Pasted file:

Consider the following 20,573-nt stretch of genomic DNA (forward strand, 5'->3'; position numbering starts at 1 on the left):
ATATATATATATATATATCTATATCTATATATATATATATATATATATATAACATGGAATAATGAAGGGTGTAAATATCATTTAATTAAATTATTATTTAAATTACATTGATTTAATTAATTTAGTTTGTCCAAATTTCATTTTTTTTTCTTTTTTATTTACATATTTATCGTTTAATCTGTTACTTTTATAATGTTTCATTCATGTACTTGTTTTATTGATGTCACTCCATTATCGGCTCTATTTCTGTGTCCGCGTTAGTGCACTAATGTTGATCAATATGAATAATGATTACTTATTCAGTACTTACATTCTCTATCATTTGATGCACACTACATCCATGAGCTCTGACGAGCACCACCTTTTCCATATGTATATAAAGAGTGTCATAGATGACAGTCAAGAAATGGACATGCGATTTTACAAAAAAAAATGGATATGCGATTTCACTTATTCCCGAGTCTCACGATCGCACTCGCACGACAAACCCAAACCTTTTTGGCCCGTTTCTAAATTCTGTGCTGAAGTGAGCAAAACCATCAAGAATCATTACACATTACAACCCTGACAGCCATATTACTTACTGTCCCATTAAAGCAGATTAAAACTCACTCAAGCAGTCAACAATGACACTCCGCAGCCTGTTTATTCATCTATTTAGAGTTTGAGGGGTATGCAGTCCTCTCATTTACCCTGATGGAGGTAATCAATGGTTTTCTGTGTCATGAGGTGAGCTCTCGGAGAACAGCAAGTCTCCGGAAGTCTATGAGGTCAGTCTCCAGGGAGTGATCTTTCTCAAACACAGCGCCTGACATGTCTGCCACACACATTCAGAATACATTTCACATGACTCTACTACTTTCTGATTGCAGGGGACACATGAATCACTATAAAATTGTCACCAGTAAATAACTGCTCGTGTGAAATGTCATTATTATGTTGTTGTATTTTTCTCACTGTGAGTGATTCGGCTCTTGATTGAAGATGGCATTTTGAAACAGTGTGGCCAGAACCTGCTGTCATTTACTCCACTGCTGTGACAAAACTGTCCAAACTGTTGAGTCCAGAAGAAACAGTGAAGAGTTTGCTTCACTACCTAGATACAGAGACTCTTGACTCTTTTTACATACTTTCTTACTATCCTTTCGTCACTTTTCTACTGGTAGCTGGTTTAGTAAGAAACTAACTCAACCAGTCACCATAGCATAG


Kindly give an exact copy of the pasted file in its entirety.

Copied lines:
Consider the following 20,573-nt stretch of genomic DNA (forward strand, 5'->3'; position numbering starts at 1 on the left):
ATATATATATATATATATCTATATCTATATATATATATATATATATATATAACATGGAATAATGAAGGGTGTAAATATCATTTAATTAAATTATTATTTAAATTACATTGATTTAATTAATTTAGTTTGTCCAAATTTCATTTTTTTTTCTTTTTTATTTACATATTTATCGTTTAATCTGTTACTTTTATAATGTTTCATTCATGTACTTGTTTTATTGATGTCACTCCATTATCGGCTCTATTTCTGTGTCCGCGTTAGTGCACTAATGTTGATCAATATGAATAATGATTACTTATTCAGTACTTACATTCTCTATCATTTGATGCACACTACATCCATGAGCTCTGACGAGCACCACCTTTTCCATATGTATATAAAGAGTGTCATAGATGACAGTCAAGAAATGGACATGCGATTTTACAAAAAAAAATGGATATGCGATTTCACTTATTCCCGAGTCTCACGATCGCACTCGCACGACAAACCCAAACCTTTTTGGCCCGTTTCTAAATTCTGTGCTGAAGTGAGCAAAACCATCAAGAATCATTACACATTACAACCCTGACAGCCATATTACTTACTGTCCCATTAAAGCAGATTAAAACTCACTCAAGCAGTCAACAATGACACTCCGCAGCCTGTTTATTCATCTATTTAGAGTTTGAGGGGTATGCAGTCCTCTCATTTACCCTGATGGAGGTAATCAATGGTTTTCTGTGTCATGAGGTGAGCTCTCGGAGAACAGCAAGTCTCCGGAAGTCTATGAGGTCAGTCTCCAGGGAGTGATCTTTCTCAAACACAGCGCCTGACATGTCTGCCACACACATTCAGAATACATTTCACATGACTCTACTACTTTCTGATTGCAGGGGACACATGAATCACTATAAAATTGTCACCAGTAAATAACTGCTCGTGTGAAATGTCATTATTATGTTGTTGTATTTTTCTCACTGTGAGTGATTCGGCTCTTGATTGAAGATGGCATTTTGAAACAGTGTGGCCAGAACCTGCTGTCATTTACTCCACTGCTGTGACAAAACTGTCCAAACTGTTGAGTCCAGAAGAAACAGTGAAGAGTTTGCTTCACTACCTAGATACAGAGACTCTTGACTCTTTTTACATACTTTCTTACTATCCTTTCGTCACTTTTCTACTGGTAGCTGGTTTAGTAAGAAACTAACTCAACCAGTCACCATAGCATAG